Students challenge free-speech rules on college campuses
College students in California and three other states filed lawsuits against their campuses Tuesday in what is thought to be the first-ever coordinated legal attack on free speech restrictions in higher education.
Vincenzo Sinapi-Riddle, a 20-year-old studying computer science, alleged that Citrus College in Glendora had violated his 1st Amendment rights by restricting his petitioning activities to a small “free-speech zone” in the campus quad.
According to Sinapi-Riddle’s complaint, a campus official stopped him last fall from talking to another student about his campaign against spying by the National Security Agency, saying he had strayed outside the free-speech zone. The official said he had the authority to eject Sinapi-Riddle from campus if he did not comply.
“It was shocking to me that there could be so much hostility about me talking to another student peacefully about government spying,” Sinapi-Riddle said in an interview. “My vision of college was to express what I think.”
In his lawsuit, Sinapi-Riddle is challenging Citrus’ free-speech zone, an anti-harassment policy that he argues is overly broad and vague and a multi-step process for approving student group events. The college had eliminated its free-speech zones in a 2003 legal settlement with another student, but last year “readopted in essence the unconstitutional policy it abandoned,” the complaint alleged.
College officials were not immediately available for comment. But communications director Paula Green forwarded copies of Citrus’ free-speech policy, which declares that the campus is a “non-public forum” except where otherwise designated to “prevent the substantial disruption of the orderly operation of the college.” The policy instructs the college to enact procedures that “reasonably regulate” free expression.
The “Stand Up for Speech” litigation project is sponsored by the Foundation for Individual Rights in Education, a Philadelphia-based group that promotes free speech and due process rights at colleges and universities. Its aim is to eliminate speech codes and other campus policies that restrict expression.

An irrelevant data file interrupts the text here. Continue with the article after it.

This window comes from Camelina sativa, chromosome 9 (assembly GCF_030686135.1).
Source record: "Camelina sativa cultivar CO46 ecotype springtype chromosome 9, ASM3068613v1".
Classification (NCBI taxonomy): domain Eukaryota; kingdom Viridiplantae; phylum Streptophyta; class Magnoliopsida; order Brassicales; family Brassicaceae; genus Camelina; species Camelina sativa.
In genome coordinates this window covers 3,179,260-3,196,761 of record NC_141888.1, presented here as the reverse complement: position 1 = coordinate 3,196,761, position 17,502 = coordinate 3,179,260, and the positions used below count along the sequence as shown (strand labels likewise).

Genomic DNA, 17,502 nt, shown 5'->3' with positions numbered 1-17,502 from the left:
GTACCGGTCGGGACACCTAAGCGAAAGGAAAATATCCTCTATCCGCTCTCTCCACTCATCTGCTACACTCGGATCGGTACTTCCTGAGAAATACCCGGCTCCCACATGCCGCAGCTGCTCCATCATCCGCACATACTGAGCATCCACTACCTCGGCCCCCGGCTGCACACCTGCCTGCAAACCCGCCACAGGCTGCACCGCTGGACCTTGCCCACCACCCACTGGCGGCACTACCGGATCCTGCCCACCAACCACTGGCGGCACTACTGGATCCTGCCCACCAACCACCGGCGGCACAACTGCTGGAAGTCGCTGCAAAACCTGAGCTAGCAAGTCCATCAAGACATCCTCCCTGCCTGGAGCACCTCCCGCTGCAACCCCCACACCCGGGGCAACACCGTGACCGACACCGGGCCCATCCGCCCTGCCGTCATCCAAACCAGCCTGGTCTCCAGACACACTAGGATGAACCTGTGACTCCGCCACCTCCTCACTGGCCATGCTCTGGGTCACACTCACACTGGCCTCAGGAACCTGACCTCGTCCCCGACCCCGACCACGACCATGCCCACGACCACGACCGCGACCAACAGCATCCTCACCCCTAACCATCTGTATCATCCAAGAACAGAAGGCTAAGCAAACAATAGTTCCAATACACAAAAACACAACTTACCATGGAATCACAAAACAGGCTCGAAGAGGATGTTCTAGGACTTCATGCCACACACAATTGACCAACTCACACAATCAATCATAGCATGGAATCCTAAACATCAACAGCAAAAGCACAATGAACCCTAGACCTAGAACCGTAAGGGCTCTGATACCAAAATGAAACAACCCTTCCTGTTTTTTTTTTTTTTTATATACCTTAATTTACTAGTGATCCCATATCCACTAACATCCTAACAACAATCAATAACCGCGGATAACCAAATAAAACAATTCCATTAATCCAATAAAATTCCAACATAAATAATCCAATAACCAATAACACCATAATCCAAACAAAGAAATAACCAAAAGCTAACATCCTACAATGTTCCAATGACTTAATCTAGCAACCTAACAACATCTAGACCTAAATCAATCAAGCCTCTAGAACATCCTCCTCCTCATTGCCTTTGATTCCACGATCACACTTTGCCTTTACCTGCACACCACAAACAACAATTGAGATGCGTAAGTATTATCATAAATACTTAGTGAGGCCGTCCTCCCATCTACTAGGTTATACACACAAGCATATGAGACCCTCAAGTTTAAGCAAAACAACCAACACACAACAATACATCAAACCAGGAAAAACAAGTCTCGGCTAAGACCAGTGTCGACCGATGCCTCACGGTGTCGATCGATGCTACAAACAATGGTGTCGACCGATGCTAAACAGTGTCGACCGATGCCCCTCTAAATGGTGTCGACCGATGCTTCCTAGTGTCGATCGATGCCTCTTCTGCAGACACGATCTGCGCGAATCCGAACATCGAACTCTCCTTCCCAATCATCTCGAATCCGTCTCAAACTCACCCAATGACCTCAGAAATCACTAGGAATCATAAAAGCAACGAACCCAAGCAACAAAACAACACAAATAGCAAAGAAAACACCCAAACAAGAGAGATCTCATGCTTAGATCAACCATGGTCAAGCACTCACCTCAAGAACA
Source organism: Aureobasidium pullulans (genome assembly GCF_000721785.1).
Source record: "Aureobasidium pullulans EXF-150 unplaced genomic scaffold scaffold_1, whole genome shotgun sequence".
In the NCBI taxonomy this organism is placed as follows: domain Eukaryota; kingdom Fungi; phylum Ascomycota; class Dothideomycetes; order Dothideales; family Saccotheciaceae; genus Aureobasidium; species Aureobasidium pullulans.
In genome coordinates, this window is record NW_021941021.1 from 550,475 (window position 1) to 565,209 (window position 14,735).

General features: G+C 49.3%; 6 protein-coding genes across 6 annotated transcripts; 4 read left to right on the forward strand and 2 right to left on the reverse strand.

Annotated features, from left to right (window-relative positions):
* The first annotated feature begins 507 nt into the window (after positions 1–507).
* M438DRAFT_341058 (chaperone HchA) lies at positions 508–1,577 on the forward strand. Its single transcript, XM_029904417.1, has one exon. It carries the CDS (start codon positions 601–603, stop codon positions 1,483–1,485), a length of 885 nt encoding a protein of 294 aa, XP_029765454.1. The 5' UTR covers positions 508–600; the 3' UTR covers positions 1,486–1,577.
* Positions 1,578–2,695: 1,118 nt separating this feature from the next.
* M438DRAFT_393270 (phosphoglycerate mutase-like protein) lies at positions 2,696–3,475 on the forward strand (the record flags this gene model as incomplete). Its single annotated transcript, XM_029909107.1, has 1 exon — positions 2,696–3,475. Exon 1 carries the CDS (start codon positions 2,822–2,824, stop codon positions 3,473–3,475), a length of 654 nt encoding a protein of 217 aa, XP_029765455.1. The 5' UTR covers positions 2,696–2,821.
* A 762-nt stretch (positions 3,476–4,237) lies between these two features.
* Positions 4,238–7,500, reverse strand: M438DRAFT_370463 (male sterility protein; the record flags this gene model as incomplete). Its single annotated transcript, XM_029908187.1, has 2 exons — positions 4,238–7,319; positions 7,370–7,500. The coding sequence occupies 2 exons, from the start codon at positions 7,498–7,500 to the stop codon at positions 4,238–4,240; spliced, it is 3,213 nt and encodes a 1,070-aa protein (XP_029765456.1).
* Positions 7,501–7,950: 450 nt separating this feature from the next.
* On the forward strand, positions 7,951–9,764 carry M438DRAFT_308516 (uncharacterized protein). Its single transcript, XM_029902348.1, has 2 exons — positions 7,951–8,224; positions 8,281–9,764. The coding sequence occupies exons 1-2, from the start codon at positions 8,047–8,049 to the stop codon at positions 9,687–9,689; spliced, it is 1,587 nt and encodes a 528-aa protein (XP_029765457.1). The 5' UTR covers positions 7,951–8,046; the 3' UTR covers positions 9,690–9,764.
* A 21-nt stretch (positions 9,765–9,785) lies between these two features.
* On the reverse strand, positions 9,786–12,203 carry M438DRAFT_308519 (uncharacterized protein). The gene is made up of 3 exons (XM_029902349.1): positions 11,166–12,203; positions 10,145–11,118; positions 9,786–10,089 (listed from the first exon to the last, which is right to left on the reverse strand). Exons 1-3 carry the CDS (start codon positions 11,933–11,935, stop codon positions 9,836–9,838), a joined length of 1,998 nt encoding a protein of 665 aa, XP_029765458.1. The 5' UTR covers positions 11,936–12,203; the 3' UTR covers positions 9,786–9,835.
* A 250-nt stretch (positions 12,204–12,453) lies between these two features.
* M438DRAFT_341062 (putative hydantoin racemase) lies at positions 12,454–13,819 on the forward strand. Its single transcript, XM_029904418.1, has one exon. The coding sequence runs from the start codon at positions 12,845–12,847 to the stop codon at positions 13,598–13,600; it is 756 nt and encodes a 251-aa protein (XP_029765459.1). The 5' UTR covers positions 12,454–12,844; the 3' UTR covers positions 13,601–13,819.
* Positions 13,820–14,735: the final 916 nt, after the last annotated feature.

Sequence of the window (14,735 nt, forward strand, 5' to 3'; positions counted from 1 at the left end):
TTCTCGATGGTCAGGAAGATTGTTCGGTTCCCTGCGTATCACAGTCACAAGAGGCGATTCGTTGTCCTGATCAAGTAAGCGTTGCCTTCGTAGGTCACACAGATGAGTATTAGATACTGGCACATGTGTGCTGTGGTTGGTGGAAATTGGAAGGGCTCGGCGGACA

In a report published this year, the foundation found that 58% of 427 major colleges and universities surveyed maintain restrictive speech codes despite what it called a “virtually unbroken string of legal defeats” against them dating to 1989.
Even in California — unique in the nation for two state laws that explicitly bar free speech restrictions at both public and private universities — the majority of campuses retain written speech codes, he said. Among 16 California State University campuses surveyed by the group, for instance, 11 were rated “red” for employing at least one policy that “substantially restricts” free speech.
“Universities are scared of people who demand censorship -- they’re afraid of lawsuits and PR problems,” said Robert Shibley, the foundation’s senior vice president.
“Unfortunately, they are more worried about that than about ignoring their 1st Amendment responsibilities,” he added. “The point of the project is to balance out the incentives that cause universities to institute rules that censor speech.”
The foundation intends to target campuses in each of four federal court circuits; after each case is settled, it will file another lawsuit.
In other cases filed Tuesday:
— Iowa State University students Paul Gerlich and Erin Furleigh challenged administrative rejection of their campus club T-shirt promoting legalization of marijuana. The university said the shirt violated rules that bar the use of the school name to promote “dangerous, illegal or unhealthy” products and behavior, according to the complaint.
— Chicago State University faculty members Phillip Beverly and Robert Bionaz sued over what they said were repeated attempts to silence a blog they write on alleged administrative corruption.
— Ohio University student Isaac Smith challenged the campus speech code that forbids any act that “degrades, demeans or disgraces another.” University officials invoked the code to veto a T-shirt by Smith’s Students Defending Students campus group — which defends peers accused of campus disciplinary offenses. The T-shirt said, “We get you off for free,” a phrase that administrators found “objectified women” and “promoted prostitution,” the complaint said.
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